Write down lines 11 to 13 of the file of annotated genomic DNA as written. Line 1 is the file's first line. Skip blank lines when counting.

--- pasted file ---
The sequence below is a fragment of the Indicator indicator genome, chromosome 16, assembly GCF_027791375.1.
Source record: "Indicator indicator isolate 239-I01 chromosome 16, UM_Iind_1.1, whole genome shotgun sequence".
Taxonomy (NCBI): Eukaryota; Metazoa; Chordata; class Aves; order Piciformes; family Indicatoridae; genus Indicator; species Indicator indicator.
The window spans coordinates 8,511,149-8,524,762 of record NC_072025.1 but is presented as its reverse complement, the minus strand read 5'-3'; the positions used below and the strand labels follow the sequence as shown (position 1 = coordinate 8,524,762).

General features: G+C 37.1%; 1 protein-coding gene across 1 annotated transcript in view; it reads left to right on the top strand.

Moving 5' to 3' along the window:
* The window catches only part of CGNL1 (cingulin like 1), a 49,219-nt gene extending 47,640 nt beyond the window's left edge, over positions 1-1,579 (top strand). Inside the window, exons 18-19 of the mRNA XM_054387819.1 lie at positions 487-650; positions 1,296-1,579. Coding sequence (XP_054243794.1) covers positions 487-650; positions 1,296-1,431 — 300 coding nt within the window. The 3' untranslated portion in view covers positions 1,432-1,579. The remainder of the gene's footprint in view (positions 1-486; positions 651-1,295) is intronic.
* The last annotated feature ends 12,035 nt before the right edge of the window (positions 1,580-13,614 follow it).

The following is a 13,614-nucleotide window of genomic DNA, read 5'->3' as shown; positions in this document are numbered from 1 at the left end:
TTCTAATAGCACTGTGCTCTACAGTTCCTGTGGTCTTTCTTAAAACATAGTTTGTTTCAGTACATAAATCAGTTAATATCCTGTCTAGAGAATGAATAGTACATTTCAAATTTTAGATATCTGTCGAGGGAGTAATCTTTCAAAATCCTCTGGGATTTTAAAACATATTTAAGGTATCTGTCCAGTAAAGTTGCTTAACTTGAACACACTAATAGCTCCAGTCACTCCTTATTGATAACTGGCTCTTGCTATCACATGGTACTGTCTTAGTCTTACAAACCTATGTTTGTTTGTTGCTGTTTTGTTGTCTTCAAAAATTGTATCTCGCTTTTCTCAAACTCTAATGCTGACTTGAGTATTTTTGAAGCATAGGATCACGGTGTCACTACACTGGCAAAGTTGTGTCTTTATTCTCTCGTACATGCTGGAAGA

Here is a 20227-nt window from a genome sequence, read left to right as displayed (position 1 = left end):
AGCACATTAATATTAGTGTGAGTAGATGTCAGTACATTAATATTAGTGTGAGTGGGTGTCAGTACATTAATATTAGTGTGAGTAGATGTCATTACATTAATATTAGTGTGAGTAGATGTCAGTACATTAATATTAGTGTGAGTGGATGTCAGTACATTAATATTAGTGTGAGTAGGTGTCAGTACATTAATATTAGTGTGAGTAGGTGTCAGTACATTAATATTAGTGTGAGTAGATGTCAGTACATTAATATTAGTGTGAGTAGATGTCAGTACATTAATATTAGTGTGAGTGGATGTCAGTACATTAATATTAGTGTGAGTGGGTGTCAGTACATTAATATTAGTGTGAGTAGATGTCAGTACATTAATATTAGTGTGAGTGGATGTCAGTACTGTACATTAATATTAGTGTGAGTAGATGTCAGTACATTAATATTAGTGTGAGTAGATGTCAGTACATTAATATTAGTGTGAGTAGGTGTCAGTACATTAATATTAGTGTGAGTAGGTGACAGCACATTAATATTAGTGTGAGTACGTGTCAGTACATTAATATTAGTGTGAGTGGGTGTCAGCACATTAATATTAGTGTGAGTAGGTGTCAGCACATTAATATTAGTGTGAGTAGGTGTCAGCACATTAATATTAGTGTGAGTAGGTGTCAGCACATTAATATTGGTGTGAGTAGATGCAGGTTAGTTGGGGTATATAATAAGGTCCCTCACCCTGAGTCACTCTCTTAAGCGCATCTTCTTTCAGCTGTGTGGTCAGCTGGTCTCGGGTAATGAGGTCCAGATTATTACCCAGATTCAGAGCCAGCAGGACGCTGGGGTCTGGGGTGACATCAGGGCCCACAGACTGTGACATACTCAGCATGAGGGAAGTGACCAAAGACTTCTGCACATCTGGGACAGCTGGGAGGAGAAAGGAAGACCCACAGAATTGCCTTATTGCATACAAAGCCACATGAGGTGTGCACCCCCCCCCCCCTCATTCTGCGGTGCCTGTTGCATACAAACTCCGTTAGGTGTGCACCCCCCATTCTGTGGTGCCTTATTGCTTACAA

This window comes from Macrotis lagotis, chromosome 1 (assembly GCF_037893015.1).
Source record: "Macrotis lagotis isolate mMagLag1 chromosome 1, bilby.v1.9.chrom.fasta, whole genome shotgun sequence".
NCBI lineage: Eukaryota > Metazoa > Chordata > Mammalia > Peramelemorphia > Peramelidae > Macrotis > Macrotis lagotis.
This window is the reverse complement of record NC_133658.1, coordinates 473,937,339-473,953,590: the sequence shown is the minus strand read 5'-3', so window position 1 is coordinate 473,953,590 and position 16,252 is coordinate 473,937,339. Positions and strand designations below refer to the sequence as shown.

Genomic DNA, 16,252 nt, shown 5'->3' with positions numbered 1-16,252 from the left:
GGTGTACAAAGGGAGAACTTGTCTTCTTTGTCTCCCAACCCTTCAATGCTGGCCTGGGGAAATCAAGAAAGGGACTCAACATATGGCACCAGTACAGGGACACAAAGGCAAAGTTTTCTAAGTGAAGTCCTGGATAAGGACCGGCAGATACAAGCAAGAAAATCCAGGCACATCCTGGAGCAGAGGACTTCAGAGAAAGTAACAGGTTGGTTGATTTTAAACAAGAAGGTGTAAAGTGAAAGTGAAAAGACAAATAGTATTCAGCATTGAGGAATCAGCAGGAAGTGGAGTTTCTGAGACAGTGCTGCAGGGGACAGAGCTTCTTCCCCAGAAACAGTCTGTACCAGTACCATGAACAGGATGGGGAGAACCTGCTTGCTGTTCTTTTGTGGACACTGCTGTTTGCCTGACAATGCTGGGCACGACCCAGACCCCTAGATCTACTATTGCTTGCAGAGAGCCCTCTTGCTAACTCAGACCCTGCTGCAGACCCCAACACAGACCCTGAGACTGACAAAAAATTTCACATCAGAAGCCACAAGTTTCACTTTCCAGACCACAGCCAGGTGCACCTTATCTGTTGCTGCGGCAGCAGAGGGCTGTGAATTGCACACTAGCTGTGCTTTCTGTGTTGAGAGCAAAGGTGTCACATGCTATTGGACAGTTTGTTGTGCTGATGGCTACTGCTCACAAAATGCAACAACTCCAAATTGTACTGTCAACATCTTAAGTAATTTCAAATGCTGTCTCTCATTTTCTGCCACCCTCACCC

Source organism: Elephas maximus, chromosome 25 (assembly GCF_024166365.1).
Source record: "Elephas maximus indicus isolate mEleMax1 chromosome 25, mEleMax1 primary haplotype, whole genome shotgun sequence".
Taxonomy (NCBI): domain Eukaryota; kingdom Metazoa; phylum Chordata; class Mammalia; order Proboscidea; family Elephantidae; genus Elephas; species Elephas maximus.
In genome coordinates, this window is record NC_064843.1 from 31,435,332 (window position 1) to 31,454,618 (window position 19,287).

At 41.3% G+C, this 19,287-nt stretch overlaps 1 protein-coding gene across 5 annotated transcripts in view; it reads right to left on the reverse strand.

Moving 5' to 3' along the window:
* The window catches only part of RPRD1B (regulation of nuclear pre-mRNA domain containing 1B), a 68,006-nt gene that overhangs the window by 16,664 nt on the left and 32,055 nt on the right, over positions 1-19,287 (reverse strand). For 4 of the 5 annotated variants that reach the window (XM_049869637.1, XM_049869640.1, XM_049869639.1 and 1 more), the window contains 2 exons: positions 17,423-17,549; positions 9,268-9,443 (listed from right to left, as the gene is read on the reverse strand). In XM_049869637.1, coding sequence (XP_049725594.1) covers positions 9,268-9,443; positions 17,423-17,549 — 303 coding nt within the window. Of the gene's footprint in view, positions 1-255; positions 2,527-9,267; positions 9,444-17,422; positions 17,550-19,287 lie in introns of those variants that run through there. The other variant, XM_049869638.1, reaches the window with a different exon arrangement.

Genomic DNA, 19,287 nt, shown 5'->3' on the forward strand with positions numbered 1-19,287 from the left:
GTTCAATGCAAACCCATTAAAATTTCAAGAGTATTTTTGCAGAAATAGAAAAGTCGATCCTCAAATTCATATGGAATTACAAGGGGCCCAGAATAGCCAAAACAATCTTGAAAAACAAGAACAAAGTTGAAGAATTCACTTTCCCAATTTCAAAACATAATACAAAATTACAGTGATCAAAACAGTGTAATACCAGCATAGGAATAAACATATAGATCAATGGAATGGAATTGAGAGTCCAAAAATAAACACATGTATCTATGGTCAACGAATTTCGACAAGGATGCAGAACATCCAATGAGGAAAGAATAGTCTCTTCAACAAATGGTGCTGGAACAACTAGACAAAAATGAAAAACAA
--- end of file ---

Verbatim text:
Here is a 20227-nt window from a genome sequence, read left to right as displayed (position 1 = left end):
AGCACATTAATATTAGTGTGAGTAGATGTCAGTACATTAATATTAGTGTGAGTGGGTGTCAGTACATTAATATTAGTGTGAGTAGATGTCATTACATTAATATTAGTGTGAGTAGATGTCAGTACATTAATATTAGTGTGAGTGGATGTCAGTACATTAATATTAGTGTGAGTAGGTGTCAGTACATTAATATTAGTGTGAGTAGGTGTCAGTACATTAATATTAGTGTGAGTAGATGTCAGTACATTAATATTAGTGTGAGTAGATGTCAGTACATTAATATTAGTGTGAGTGGATGTCAGTACATTAATATTAGTGTGAGTGGGTGTCAGTACATTAATATTAGTGTGAGTAGATGTCAGTACATTAATATTAGTGTGAGTGGATGTCAGTACTGTACATTAATATTAGTGTGAGTAGATGTCAGTACATTAATATTAGTGTGAGTAGATGTCAGTACATTAATATTAGTGTGAGTAGGTGTCAGTACATTAATATTAGTGTGAGTAGGTGACAGCACATTAATATTAGTGTGAGTACGTGTCAGTACATTAATATTAGTGTGAGTGGGTGTCAGCACATTAATATTAGTGTGAGTAGGTGTCAGCACATTAATATTAGTGTGAGTAGGTGTCAGCACATTAATATTAGTGTGAGTAGGTGTCAGCACATTAATATTGGTGTGAGTAGATGCAGGTTAGTTGGGGTATATAATAAGGTCCCTCACCCTGAGTCACTCTCTTAAGCGCATCTTCTTTCAGCTGTGTGGTCAGCTGGTCTCGGGTAATGAGGTCCAGATTATTACCCAGATTCAGAGCCAGCAGGACGCTGGGGTCTGGGGTGACATCAGGGCCCACAGACTGTGACATACTCAGCATGAGGGAAGTGACCAAAGACTTCTGCACATCTGGGACAGCTGGGAGGAGAAAGGAAGACCCACAGAATTGCCTTATTGCATACAAAGCCACATGAGGTGTGCACCCCCCCCCCCCTCATTCTGCGGTGCCTGTTGCATACAAACTCCGTTAGGTGTGCACCCCCCATTCTGTGGTGCCTTATTGCTTACAA

This window comes from Macrotis lagotis, chromosome 1 (assembly GCF_037893015.1).